Dommage à l’ADN, réparation et maintenance du génome

L’exposition des organismes aux agents environnementaux tels que les rayons ultraviolets du soleil, les rayons ionisants et de nombreux produits génotoxiques, cause des dommages à l’ADN. S’ils ne sont pas réparés, ces dommages induisent la formation de mutations qui pourraient éventuellement amener au développement de cancers. Ainsi, la stabilité du génome est importante dans la prévention de l’oncogenèse.

Nous nous intéressons, tout particulièrement, aux mécanismes de réparation de l’ADN endommagé. De plus, dans les cellules l’ADN est condensé dans une structure appelée chromatine. Les recherches de notre laboratoire ont comme but de comprendre comment l’ADN est réparé au niveau de la chromatine. Nous pensons qu’une meilleure compréhension  des mécanismes de réparation de l’ADN  pourra aider à définir leur rôle dans la prévention du cancer.

D’un autre côté, plus de la moitié des médicaments utilisés en chimiothérapie provoquent des dommages au niveau de l’ADN. Ces dommages bloquent la transcription et la réplication de l’ADN et donc inhibent la croissance cellulaire. Les dommages causés par la plupart des agents utilisés en chimiothérapie sont  cependant aussi réparés par les mécanismes de réparation de l’ADN. L’étude de ces mécanismes, au niveau de la chromatine, pourra aider à synthétiser des agents chimiothérapeutiques plus efficaces, par exemple ciblant des régions de la chromatine qui sont plus difficiles à réparer et perturberait alors la réplication de l’ADN. Nous nous intéressons donc aux modes d’actions des médicaments chimiothérapeutiques qui endommagent  l’ADN.

DNA damage, DNA repair and maintenance of the genome

Environmental agents such as the ultraviolet (UV) component of sunlight, ionizing radiation, numerous genotoxic chemicals and pollutants cause DNA damage. If not repaired, DNA damage can lead to mutations and increased risk for cancer. For example, UV light induces two major types of damage: cyclobutane pyrimidine dimers and (6-4) photoproducts, both of which are associated with skin cancer.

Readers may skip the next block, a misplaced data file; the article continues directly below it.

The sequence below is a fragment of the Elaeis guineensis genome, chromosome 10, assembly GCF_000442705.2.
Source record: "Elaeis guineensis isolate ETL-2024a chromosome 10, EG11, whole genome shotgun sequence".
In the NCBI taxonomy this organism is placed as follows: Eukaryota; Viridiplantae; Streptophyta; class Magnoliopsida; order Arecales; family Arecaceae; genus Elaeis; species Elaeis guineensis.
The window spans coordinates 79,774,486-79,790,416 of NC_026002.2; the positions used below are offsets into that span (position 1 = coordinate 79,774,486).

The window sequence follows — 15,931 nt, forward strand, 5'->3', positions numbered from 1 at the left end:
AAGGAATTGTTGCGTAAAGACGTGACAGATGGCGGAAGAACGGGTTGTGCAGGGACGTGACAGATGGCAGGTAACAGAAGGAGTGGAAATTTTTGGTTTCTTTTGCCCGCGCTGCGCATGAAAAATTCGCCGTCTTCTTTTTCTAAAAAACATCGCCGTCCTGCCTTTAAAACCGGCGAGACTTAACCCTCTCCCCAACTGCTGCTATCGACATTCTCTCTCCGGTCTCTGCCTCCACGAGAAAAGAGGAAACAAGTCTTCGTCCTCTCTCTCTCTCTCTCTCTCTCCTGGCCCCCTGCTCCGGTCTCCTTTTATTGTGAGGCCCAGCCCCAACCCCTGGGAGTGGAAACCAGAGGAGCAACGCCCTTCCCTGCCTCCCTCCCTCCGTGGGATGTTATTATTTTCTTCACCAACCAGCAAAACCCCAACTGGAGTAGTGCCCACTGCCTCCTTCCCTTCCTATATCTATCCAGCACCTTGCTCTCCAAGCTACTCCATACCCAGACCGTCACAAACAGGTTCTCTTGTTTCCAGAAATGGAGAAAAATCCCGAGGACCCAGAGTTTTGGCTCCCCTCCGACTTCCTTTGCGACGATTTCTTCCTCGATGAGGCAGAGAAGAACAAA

The genome is organized into nuclear sub-domains, which create microenvironments favoring distinct chromatin structures and functions (e.g., highly repetitive sequences, centromeres, telomeres, inactive genes, RNA polymerase-III, -II and -I transcribed genes). Correlations have been drawn between gene silencing and its proximity to a heterochromatic compartment. For instance, yeast telomeres are clustered at the nuclear periphery, are formed onto an altered chromatin structure that shares features with heterochromatin, and silences adjacent genes. At the other end of the scale are ribosomal genes, which are transcribed at a very high rate by RNA polymerase I (~60% of total transcription), have a loose chromatin structure and are clustered in the nucleolus. Thus, we propose that the kinetics of DNA repair vary among the nuclear sub-domains. To better understand the mechanisms of DNA repair and how cells maintain the integrity of the genome, we analyze DNA repair in different chromosomal contexts.

There are 4 categories of DNA repair: Recombination-, Mismatch-, Base excision- and Nucleotide excision (NER)- repair. The repair pathways have been conserved through evolution and are present from bacteria to human. In general, these repair pathways function independently since they are rather specialized for different groups of DNA lesions. However, under certain circumstances extensive cross-talk can occur between repair pathways. In the laboratory we study NER, which is performed by a large multi-enzymatic complex and removes numerous types of lesions from the DNA, including: bulky adducts caused by chemicals, inter- or intra-strand cross-links and UV photoproducts. NER in yeast presents most of the hallmarks of NER in human cells. The strength of the yeast system relies on both genetic and biochemical approaches, which combined make a powerful tool to study intricate processes such as DNA repair in chromatin. Currently, we study NER in RNA polymerase I, -II and -III transcribed genes (in their active and inactive chromatin states), and NER of the specialized chromatin structure at the chromosomes ends.

On the other hand, nearly half of the drugs used in chemotherapy make DNA lesions. In fact, DNA damage induced by these compounds block DNA transcription and replication, thereby arresting cell proliferation. Therefore, a better understanding of DNA repair in living cells is of paramount importance to health science, and is the objective of the ongoing research in our laboratory.

Recent publications

Paillé A, Charton R, Muguet A, Griesenbeck J, Smerdon MJ, Conconi A (2019) Analyses of rRNA gene chromatin in cell cycle arrested Saccharomyces cerevisiae cells. Data in Brief 104083 DOI

Charton R, Muguet A, Griesenbeck J, Smerdon MJ, Conconi A (2019) In yeast cells arrested at the early S-phase by hydroxyurea, rRNA gene promoters and chromatin are poised for transcription while rRNA synthesis is compromised. Mutation Research. 815, 20-29 Pubmed